Elements of a Classical Education

Published February 1, 1998

While schools may adopt different forms, the commitment to classical education is marked by certain common elements:

  • Commitment to a liberal, or general curriculum, rather than a narrow approach or one where students can evade issues;
  • Explicit or implicit recognition of the trivium (grammar, logic, rhetoric) and the quadrivium (abstract thought, aesthetic appreciation, empirical inquiry, spatial relationships);
  • Integration of all curriculum elements, with unified, cumulative learning;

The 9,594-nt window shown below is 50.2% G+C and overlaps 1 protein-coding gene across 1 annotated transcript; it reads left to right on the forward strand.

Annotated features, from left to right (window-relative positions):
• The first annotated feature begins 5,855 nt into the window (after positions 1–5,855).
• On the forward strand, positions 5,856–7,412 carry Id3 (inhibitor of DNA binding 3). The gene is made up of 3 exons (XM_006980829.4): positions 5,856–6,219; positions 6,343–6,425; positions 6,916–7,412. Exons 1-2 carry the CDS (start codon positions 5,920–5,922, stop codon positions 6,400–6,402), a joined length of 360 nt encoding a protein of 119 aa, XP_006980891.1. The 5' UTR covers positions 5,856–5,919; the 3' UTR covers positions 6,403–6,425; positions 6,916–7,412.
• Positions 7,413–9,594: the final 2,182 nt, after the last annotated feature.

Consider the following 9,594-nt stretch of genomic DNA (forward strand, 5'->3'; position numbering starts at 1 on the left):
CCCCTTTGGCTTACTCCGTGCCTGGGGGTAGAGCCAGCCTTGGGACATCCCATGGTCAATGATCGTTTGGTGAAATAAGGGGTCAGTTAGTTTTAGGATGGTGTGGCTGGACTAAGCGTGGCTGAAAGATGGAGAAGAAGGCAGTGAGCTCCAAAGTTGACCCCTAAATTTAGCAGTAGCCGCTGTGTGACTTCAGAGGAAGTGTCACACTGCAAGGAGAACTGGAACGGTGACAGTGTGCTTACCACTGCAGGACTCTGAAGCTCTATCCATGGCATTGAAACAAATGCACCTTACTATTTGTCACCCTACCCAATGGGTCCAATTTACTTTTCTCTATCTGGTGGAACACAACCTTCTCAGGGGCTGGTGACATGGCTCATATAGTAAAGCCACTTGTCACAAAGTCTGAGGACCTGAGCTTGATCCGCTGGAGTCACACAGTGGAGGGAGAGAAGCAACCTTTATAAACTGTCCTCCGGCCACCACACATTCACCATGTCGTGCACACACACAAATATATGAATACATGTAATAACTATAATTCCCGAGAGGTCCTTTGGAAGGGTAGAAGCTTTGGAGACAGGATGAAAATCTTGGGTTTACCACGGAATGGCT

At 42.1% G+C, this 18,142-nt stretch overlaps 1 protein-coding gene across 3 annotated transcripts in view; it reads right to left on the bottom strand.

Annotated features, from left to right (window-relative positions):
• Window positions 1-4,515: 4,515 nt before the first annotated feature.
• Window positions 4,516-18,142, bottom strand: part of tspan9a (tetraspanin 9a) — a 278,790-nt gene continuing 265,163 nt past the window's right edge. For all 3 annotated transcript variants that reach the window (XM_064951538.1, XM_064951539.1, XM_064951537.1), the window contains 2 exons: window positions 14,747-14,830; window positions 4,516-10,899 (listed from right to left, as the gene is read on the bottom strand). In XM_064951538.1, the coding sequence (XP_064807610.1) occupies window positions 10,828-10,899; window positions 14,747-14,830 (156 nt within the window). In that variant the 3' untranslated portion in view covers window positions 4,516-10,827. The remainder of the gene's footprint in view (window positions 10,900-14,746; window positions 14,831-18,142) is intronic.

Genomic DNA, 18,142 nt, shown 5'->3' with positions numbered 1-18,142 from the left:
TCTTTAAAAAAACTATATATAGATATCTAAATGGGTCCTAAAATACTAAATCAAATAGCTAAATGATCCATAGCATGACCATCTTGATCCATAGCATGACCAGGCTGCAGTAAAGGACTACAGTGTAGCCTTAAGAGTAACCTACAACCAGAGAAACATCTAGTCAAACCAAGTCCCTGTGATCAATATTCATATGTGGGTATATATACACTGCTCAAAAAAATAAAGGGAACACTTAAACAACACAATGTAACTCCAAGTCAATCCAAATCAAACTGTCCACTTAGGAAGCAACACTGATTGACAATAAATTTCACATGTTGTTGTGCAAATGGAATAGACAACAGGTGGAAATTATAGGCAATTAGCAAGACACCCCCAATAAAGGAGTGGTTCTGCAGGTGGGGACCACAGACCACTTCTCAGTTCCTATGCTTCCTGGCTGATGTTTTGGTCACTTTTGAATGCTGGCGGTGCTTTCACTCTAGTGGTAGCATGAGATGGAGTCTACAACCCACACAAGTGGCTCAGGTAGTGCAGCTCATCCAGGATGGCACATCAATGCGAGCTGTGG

• Appreciation of the past for its achievements, not denigration or nostalgia;
  • Cultivation of interest in first principles and ultimate purposes in religion and philosophy;
  • Inculcation of wisdom and virtue in preparation for adult responsibilities and citizenship;
  • Viewing schools as communities of learning, not only making demands on students but also inspiring them;
  • The ultimate purpose of the heavy workloads, the strict discipline, the drills, and constant questioning is to open the mind to truth and creative, independent thought.